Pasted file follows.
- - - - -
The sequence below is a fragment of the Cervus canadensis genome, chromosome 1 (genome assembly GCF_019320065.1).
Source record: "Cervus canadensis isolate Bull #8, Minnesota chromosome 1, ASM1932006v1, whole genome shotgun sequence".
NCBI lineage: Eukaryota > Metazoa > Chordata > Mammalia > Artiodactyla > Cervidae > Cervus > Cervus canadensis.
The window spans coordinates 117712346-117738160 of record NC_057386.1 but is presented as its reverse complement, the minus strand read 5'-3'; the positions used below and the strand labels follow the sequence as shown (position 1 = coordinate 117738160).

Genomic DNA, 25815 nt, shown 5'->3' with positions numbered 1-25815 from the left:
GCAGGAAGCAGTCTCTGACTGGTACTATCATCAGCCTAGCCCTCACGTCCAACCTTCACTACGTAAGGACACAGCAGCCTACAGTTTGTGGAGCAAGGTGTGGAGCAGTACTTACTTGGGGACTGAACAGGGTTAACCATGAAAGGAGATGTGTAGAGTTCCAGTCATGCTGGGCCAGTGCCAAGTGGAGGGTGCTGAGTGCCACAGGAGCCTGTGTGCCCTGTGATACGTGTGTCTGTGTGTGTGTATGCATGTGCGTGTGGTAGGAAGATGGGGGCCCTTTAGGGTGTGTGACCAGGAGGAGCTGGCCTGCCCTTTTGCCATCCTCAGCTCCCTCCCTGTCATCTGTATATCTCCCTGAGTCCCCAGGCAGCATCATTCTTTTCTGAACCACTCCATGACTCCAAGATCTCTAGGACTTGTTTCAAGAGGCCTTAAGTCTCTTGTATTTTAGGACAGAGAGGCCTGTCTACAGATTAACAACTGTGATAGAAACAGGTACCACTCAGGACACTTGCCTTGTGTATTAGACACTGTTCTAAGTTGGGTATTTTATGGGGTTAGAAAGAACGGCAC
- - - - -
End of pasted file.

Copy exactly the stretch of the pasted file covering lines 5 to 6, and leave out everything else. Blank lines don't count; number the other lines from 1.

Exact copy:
Genomic DNA, 25815 nt, shown 5'->3' with positions numbered 1-25815 from the left:
GCAGGAAGCAGTCTCTGACTGGTACTATCATCAGCCTAGCCCTCACGTCCAACCTTCACTACGTAAGGACACAGCAGCCTACAGTTTGTGGAGCAAGGTGTGGAGCAGTACTTACTTGGGGACTGAACAGGGTTAACCATGAAAGGAGATGTGTAGAGTTCCAGTCATGCTGGGCCAGTGCCAAGTGGAGGGTGCTGAGTGCCACAGGAGCCTGTGTGCCCTGTGATACGTGTGTCTGTGTGTGTGTATGCATGTGCGTGTGGTAGGAAGATGGGGGCCCTTTAGGGTGTGTGACCAGGAGGAGCTGGCCTGCCCTTTTGCCATCCTCAGCTCCCTCCCTGTCATCTGTATATCTCCCTGAGTCCCCAGGCAGCATCATTCTTTTCTGAACCACTCCATGACTCCAAGATCTCTAGGACTTGTTTCAAGAGGCCTTAAGTCTCTTGTATTTTAGGACAGAGAGGCCTGTCTACAGATTAACAACTGTGATAGAAACAGGTACCACTCAGGACACTTGCCTTGTGTATTAGACACTGTTCTAAGTTGGGTATTTTATGGGGTTAGAAAGAACGGCAC